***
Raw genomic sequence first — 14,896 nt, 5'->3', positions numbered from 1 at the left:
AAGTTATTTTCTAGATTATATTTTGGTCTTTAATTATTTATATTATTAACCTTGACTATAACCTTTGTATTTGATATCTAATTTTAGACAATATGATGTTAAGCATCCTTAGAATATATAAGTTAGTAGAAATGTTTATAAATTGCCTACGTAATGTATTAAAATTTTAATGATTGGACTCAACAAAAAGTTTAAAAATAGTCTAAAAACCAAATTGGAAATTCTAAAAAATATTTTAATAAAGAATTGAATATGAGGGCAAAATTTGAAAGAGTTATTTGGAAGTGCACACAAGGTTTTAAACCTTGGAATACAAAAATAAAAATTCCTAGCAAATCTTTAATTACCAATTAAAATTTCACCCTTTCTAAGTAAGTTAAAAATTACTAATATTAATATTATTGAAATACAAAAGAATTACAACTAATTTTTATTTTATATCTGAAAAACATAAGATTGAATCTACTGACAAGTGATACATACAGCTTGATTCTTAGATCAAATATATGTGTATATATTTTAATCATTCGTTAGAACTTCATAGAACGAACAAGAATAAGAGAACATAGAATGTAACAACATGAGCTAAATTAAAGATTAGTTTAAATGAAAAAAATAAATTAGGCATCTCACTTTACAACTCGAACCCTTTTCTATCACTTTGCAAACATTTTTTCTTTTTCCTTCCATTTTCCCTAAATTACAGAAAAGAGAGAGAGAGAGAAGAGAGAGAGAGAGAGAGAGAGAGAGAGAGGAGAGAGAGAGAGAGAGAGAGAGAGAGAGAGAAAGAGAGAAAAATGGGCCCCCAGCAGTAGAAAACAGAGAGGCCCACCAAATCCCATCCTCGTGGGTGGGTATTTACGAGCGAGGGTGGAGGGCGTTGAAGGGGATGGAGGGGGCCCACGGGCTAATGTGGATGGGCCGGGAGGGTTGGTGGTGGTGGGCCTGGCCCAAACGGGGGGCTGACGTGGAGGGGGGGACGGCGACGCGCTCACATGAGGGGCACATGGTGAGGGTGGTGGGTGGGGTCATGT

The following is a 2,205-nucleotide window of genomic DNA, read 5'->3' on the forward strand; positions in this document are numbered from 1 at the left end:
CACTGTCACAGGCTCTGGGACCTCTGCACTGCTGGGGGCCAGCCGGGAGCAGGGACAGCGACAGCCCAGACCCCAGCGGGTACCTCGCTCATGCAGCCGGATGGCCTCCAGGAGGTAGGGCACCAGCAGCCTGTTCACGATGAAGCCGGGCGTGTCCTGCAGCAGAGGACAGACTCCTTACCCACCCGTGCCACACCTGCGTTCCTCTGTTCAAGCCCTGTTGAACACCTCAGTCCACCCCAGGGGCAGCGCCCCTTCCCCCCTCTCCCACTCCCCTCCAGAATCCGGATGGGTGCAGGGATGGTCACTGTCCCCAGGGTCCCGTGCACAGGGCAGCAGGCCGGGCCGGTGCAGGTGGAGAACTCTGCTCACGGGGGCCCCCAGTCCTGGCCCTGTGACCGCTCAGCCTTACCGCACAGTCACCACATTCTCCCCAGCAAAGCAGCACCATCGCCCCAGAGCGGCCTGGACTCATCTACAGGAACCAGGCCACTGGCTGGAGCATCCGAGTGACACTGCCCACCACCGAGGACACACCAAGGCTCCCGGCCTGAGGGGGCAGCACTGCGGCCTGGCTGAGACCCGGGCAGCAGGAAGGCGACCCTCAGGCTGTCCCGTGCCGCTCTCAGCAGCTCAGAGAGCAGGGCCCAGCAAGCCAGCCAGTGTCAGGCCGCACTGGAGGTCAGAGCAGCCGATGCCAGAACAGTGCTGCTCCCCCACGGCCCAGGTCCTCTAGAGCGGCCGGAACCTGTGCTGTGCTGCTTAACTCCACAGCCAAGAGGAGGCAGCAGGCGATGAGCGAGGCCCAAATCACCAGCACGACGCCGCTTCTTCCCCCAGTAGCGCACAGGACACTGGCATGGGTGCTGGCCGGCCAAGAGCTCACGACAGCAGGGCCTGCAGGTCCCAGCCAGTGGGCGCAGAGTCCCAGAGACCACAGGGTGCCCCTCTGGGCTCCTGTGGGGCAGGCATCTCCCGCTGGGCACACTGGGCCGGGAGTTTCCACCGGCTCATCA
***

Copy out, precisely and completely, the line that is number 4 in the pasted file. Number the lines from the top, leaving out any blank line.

CACTGTCACAGGCTCTGGGACCTCTGCACTGCTGGGGGCCAGCCGGGAGCAGGGACAGCGACAGCCCAGACCCCAGCGGGTACCTCGCTCATGCAGCCGGATGGCCTCCAGGAGGTAGGGCACCAGCAGCCTGTTCACGATGAAGCCGGGCGTGTCCTGCAGCAGAGGACAGACTCCTTACCCACCCGTGCCACACCTGCGTTCCTCTGTTCAAGCCCTGTTGAACACCTCAGTCCACCCCAGGGGCAGCGCCCCTTCCCCCCTCTCCCACTCCCCTCCAGAATCCGGATGGGTGCAGGGATGGTCACTGTCCCCAGGGTCCCGTGCACAGGGCAGCAGGCCGGGCCGGTGCAGGTGGAGAACTCTGCTCACGGGGGCCCCCAGTCCTGGCCCTGTGACCGCTCAGCCTTACCGCACAGTCACCACATTCTCCCCAGCAAAGCAGCACCATCGCCCCAGAGCGGCCTGGACTCATCTACAGGAACCAGGCCACTGGCTGGAGCATCCGAGTGACACTGCCCACCACCGAGGACACACCAAGGCTCCCGGCCTGAGGGGGCAGCACTGCGGCCTGGCTGAGACCCGGGCAGCAGGAAGGCGACCCTCAGGCTGTCCCGTGCCGCTCTCAGCAGCTCAGAGAGCAGGGCCCAGCAAGCCAGCCAGTGTCAGGCCGCACTGGAGGTCAGAGCAGCCGATGCCAGAACAGTGCTGCTCCCCCACGGCCCAGGTCCTCTAGAGCGGCCGGAACCTGTGCTGTGCTGCTTAACTCCACAGCCAAGAGGAGGCAGCAGGCGATGAGCGAGGCCCAAATCACCAGCACGACGCCGCTTCTTCCCCCAGTAGCGCACAGGACACTGGCATGGGTGCTGGCCGGCCAAGAGCTCACGACAGCAGGGCCTGCAGGTCCCAGCCAGTGGGCGCAGAGTCCCAGAGACCACAGGGTGCCCCTCTGGGCTCCTGTGGGGCAGGCATCTCCCGCTGGGCACACTGGGCCGGGAGTTTCCACCGGCTCATCA